Cutting MDF Skirting Boards

Cutting MDF Skirting Boards

MDF has become a very popular material within the woodworking industry, especially when it comes to skirting boards. Because of the rise in popularity, we’ve written this post to help you when you find yourself cutting MDF skirting boards.

Are MDF Skirting Boards Easy To Cut?

The short answer is yes – MDF skirtings are very easy to cut, especially when you have the correct tools.

Any tools that can be used to cut wood will easily cut MDF. However, there will be some tools that perform better than others.

Straight Cuts

When making a straight cut, pretty much any cutting tool that you use to cut wood will do the job.

Straight Cut Using A Hand Saw Through MDF
Straight Cut Using A Hand Saw Through MDF

However, you’ll want to make sure that the blade is carbide-tipped. This is because of the high glue content within MDF which can dull a steel blade rather quickly.

A blade with more teeth will reduce the risk of the MDF chipping. However, it will increase the amount of dust that is produced.

A table saw will also make easy work of straight cuts. If you go down this route, make sure that there is an extraction system in place to get rid of the dust.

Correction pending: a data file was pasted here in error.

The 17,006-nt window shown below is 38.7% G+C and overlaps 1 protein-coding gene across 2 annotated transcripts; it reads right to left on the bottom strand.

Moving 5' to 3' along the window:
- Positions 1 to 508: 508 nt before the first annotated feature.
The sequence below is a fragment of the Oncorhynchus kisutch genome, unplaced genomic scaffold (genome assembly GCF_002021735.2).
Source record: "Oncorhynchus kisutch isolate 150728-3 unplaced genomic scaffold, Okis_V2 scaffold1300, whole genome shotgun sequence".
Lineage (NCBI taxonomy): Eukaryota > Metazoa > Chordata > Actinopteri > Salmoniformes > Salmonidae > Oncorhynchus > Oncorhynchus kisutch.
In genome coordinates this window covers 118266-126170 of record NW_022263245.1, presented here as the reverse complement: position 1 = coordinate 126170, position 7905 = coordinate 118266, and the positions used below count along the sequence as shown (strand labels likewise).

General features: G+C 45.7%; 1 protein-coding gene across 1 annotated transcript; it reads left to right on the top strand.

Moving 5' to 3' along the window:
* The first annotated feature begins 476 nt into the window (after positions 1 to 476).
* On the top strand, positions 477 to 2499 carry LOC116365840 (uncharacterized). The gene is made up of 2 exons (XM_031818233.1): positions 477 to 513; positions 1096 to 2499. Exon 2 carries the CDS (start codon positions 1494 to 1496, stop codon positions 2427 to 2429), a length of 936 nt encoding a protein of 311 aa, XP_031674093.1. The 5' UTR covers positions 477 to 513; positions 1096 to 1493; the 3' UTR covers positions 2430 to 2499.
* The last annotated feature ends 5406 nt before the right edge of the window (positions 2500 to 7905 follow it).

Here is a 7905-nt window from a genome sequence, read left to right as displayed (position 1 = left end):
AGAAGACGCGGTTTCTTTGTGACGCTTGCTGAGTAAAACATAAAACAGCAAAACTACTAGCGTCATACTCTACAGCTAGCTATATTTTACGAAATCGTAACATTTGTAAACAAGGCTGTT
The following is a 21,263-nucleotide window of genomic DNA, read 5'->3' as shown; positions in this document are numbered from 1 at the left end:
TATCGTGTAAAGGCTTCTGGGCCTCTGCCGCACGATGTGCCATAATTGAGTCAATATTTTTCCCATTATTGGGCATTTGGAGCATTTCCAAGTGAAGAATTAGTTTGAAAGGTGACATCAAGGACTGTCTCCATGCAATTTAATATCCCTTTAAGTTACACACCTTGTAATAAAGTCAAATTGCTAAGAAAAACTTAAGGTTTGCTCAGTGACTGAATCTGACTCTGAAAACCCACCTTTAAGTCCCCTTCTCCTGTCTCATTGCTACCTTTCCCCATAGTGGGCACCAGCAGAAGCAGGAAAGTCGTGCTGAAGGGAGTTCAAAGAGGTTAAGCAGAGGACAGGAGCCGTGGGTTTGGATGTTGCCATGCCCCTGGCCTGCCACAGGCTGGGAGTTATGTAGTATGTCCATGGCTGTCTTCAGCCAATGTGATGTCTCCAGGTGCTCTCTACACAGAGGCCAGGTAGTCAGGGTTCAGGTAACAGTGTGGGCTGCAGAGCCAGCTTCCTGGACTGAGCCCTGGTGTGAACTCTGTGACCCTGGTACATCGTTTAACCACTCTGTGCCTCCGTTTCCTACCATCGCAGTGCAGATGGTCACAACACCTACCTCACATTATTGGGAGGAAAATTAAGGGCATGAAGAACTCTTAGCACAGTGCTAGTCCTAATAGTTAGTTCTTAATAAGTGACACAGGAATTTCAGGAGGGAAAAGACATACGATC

It is rare that you are going to use a different type of cut when it comes to skirting boards. MDF can be cut easily into other shapes but for the purpose of this post, we’re just going to cover useful information in relation to skirting boards.

Mitre Cuts

This is another cut that you will make when cutting and installing skirtings. It is used when the skirting boards meet at an angle (internal and external corners).

There are various tools that can be used to create perfect mitre cuts.

Mitre Box

These are used in conjunction with a hand saw. Mitre boxes have slots in the walls which are used as a guide for the saw blade.

Cutting An MDF Skirting Board Using A Mitre Box And Hand Saw
Cutting An MDF Skirting Board Using A Mitre Box And Hand Saw

The slots are generally set at a 90 degree angle and a 45 degree angle. The 90 degree slots are used for straight cuts and the 45 degree slots are used for cuts where skirting is being installed on internal and external corners.

In use, the skirting board is placed upright inside the mitre box. It should have already been marked where the cut needs to be.

The mark is then lined up with the correct slot and held in place whilst the saw is guided through the slot.

Mitre Saw

A mitre saw can be used to make cuts in the skirting board at a variety of angles.

Cutting A Skirting Board Using A Mitre Saw
Cutting A Skirting Board Using A Mitre Saw

This tool makes the cutting much easier and the advanced versions can cut large skirting boards and at almost any angle.

If you have a lot of walls that require angles that differ from 45 and 90 degrees, a mitre saw will be your best option.